April 6, 2011 | by Andrew Kameka
Grooveshark is gone from the Android Market. The popular music streaming service was removed from the Market yesterday because it violates Google’s terms of service. The exact terms were not revealed, but CNET notes that Grooveshark’s ongoing dispute with record companies over music streaming – and Google lawyer Kent Walker testifying before the U.S. House Judiciary committee on copyright violations – may have had something to do with Grooveshark’s removal.
If Grooveshark truly was removed for copyright violations, should Amazon Cloud users be nervous? You may recall my excitement about the just-launched Amazon Cloud Player, but record labels were far from thrilled because Amazon released the product without their permission. Labels argue that purchasing music gives users the right to listen to their locally-stored media; streaming music over-the-air is a different service that requires a license (read: more money).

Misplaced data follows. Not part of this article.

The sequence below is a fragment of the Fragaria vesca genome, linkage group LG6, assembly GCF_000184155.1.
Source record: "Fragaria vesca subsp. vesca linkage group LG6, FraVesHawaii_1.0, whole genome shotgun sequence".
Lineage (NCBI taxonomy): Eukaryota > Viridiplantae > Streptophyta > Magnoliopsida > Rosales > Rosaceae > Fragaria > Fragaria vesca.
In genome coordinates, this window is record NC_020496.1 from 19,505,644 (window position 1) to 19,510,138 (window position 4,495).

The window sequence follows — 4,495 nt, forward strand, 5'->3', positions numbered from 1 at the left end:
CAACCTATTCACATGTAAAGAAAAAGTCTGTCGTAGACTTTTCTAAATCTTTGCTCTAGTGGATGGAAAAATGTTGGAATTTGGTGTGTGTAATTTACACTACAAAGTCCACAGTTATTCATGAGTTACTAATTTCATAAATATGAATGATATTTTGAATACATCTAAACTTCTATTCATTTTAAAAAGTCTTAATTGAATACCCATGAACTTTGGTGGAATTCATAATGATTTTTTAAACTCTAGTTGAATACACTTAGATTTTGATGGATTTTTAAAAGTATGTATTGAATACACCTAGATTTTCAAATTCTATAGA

Record labels made the same argument against Grooveshark, which allows paid members to upload their own music collection and stream it to their desktops or Android phones. You can also listen to some files shared by others, which led to Universal Music Group filing suit against Grooveshark on grounds that the service supports music piracy.
Amazon currently supports streaming of music purchased through an Amazon MP3 account or uploaded to your personal Amazon Cloud account, so there is a difference between the two services. However, record labels are still upset about the lack of licensing agreements and are discussing a strategy of how to force Amazon to pay them money or face legal actions. Similar predicaments have reportedly led to months-long delays of Google Music and a Spotify launch in the U.S. If Google is pressured to remove apps deemed to violate copyright, Android phones may have less options for music streaming.